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Bob Goepfert Reviews Troy Foundry's Production Of "100 Years"

Pictured_(L to R) Keith Conallen, Colleen Corcoran, Kevin McGuire in "100 YEARS"
Richard Lovrich
Troy Foundry Theatre
Pictured_(L to R) Keith Conallen, Colleen Corcoran, Kevin McGuire in "100 YEARS"

TROY - The characters in “100 Years” start out being disagreeable as there not much to like about any of the four central characters.  By play’s end you might not like them, but you do feel for their situation.  

That’s a tribute to the work on stage and the playwright Richard Dresser who keeps you emotionally off-guard throughout the two-act play.

The reverse might be said about the play, which is being given its world premiere by Troy Foundry Theatre at 500 Federal Street in Troy.   

“100 Years” is a play that is difficult to dislike.  Indeed, it’s loaded with funny moments and tender emotions.  But, strangely, in a relatively short time after attending it, you’ll probably remember the characters, but forget the details of the play.

“100 Years” takes place in what the play calls “Soon. Very soon.”  Two couples, one middle-class, the other very rich, are at an  expensive, experimental clinic for some rare treatment.  It’s not revealed until near the end of the play the purpose of the treatment, but the secretive process adds an ominous feel to the proceedings.


Eventually, the secretive nature of the treatment turns into a negative.  The playwright teases the audience to the point where the mystery fails to be dramatically effective.  Part of this disinterest comes from only being shown glimpses of the world outside the center.   There is no big picture of the suggested apocalypse.

There are hints: bugs that eat through tables, insects forming precise formations and aggressive birds with intellect.  But, for the most part, the characters exist in a vacuum which denies the play danger and tension.  Odd to say, for a play that fears for the future of humanity, it’s strangely lacking high stakes.

One couple is older, the other are just at the end of their child-bearing years.   In a play about the future, the issue of replenishing the earth is extremely important.  For that matter, the concept of wealth, the power it offers, and what it takes to accumulate a fortune is also important.

Throughout, the play is filled with timely issues.  Indeed, one might argue there are too many issues being addressed and that the play’s central crisis is addressed in a manner too science fictiony to have an impact.  In lesser hands the play could come across as “The Bickerson’s Visit Jurassic Park.”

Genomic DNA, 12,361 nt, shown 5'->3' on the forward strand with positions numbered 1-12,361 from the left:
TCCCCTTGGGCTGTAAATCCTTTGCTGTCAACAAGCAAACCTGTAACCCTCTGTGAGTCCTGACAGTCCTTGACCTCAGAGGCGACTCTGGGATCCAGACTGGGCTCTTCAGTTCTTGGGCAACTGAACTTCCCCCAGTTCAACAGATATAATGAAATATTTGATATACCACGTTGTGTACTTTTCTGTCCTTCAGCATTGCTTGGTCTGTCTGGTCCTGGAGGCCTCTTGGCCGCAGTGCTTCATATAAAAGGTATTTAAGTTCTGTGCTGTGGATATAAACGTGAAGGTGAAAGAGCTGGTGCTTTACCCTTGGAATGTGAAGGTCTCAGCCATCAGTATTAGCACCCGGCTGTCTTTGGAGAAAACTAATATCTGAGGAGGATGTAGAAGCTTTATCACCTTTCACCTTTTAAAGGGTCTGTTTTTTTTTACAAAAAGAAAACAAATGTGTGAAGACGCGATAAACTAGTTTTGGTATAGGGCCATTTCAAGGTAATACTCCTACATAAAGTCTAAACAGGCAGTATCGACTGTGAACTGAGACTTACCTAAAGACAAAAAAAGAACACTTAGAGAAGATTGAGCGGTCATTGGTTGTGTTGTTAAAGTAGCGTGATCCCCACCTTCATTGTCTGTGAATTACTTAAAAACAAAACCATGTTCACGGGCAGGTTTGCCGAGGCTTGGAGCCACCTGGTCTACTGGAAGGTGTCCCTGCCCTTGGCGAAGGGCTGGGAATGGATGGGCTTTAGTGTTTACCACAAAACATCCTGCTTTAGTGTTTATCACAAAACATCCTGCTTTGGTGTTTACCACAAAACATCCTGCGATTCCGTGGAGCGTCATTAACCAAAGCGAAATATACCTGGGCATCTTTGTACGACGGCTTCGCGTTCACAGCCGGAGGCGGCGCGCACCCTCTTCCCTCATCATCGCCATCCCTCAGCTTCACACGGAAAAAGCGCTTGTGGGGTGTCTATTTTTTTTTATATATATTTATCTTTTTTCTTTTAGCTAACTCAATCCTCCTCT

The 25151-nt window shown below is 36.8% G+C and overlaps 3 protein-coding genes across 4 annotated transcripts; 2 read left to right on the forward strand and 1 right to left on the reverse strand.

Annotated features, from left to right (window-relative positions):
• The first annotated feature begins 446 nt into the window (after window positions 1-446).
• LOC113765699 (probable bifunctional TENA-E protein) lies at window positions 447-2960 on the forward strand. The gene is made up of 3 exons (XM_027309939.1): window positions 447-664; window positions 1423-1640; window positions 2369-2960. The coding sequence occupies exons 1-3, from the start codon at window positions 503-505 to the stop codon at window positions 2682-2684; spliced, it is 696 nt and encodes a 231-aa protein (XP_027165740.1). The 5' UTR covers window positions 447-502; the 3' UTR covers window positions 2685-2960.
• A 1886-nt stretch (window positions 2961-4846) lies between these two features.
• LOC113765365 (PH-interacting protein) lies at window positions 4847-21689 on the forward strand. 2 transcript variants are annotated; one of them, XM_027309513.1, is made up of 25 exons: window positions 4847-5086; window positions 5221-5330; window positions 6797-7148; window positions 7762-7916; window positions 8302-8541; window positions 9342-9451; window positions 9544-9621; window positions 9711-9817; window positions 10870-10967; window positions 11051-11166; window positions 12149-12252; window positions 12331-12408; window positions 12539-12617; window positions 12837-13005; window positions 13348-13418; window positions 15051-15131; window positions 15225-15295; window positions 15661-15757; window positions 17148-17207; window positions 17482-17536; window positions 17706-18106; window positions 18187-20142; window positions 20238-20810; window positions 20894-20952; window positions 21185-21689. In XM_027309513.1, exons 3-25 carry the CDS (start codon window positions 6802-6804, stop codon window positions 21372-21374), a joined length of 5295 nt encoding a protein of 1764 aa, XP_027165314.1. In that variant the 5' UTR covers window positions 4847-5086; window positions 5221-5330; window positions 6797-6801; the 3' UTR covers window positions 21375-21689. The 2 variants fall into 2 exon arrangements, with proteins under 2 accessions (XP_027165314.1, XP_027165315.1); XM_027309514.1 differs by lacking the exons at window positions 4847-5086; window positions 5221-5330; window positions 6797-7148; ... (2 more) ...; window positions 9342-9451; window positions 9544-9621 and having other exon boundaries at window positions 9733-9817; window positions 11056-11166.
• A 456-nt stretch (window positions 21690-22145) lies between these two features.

Thankfully Troy Foundry is not lesser hands.   Director Elizabeth Carlson-Guerin understands that Dresser, who has a gift for creating eccentric characters and placing them in exaggerated situations, always writes about relationships.  And, though you may find the plot of “100 Years” a bit frail, the interactions of the couples with their mates and with each other is what gives the play its resonance.  

The cast is excellent. Each performance is spot-on, but more important each actor finds something in their character or a situation beyond what is on the printed page.  A glance, a pause, an expression or a reaction often reveals more about a person than does a line of dialogue.  And they capture the abundant humor that exists within the play.

Kevin McGuire is an acerbic Raymond - a wealthy, emotional savant, who makes a line seem funny without punching it.  His wife Helen is played with delicious passivity by Noa Graham.  My only wish for the doormat Helen is that her transformation at play’s end might be a little more selfish.

Colleen Corcoran is a delight as the outspoken, aggressive Joan and Keith J. Conallen is appropriately insecure as her fence-sitting husband, Stevie.  Though he doesn’t appear until the second act, Jared Manders almost steals the show as an ironic, fey lab supervisor.

It’s a badge of honor for Troy Foundry to offer all their productions in non-traditional spaces.   “100 Years” is presented in a genuine office space at 500 Federal Street in Troy.   Unfortunately,  the choice adds little to the production.  A generic set, a space with poor sight lines and uncomfortable metal chairs depreciate rather than add uniqueness to the effort.

“100 Years” is a well-performed, thoughtful play that raises a lot of questions but offers few solutions for a future that seems inevitable.  I only hope that when it arrives, it’s as funny as Dresser portrays it.

“100  Years”, produced by Troy Foundry Theatre continues Thursday through Sunday at 500 Federal Street, downtown Troy.  For tickets and information troyfoundrytheatre.com

Bob Goepfert is theater reviewer for the Troy Record.

The views expressed by commentators are solely those of the authors. They do not necessarily reflect the views of this station or its management.

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